My Raleigh Alley Way

About a year and a half ago, I bought this Raleigh Alley Way and it changed my life. I love cycling and would just pedal all day long if I could. It gives me a sense of freedom and connectedness with the world around me that I never really had before – at least not on an everyday basis. I love my bike and thought I’d share a bit about the machine rather than just where I’ve gone. I have two other bikes as well – a mountain bike (not technically mine), and an english ’71 Dunelt that I fixed up, but is currently broken. The bike I ride most for pleasure and transportation is my 2010 Raleigh Alley Way – a hybrid with some pretty unusual features.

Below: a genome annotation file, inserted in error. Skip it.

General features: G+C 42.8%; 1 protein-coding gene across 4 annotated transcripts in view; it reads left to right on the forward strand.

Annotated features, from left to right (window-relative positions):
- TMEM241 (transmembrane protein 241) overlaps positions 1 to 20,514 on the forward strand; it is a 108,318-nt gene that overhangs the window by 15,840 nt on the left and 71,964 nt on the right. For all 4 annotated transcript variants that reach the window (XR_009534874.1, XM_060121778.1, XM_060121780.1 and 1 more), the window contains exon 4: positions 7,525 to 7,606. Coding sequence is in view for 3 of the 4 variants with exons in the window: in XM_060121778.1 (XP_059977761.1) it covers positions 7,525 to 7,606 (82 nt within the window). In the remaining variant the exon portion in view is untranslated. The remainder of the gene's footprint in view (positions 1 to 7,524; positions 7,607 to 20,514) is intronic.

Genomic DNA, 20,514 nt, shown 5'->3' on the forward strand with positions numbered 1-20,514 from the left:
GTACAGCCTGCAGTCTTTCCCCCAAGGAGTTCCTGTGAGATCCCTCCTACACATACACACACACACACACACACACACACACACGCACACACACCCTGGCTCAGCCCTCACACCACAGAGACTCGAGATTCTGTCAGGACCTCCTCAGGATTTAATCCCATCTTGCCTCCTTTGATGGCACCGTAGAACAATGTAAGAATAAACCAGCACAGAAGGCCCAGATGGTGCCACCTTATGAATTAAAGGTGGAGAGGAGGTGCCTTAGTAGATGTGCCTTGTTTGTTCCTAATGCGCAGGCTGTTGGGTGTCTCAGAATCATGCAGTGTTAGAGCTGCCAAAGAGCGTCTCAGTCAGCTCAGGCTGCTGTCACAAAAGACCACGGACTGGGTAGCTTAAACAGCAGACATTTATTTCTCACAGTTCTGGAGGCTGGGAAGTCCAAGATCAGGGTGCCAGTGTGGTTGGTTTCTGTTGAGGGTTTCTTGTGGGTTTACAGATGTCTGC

When I talk to non-cyclists or low-mileage cyclists about places I ride, I usually get stories about how much their butts hurt (belive me – I’m not asking). My Brooks B17 saddle is extremely comfortable, despite being relatively hard. I can ride about 4 hours before I even notice. I imagine if I had proper padded shorts, I could ride all day. This is my second Brooks B17 – they are a hot commodity in SF and my first one was stolen. I took the bus home. The downside to these leather saddles is they are fairly uncomfortable until they are broken in, which takes a heap of saddle time – 500 to 1,000 miles is pretty standard without resorting to trickery. Fortunately, mine is there and it is just peachy to sit on.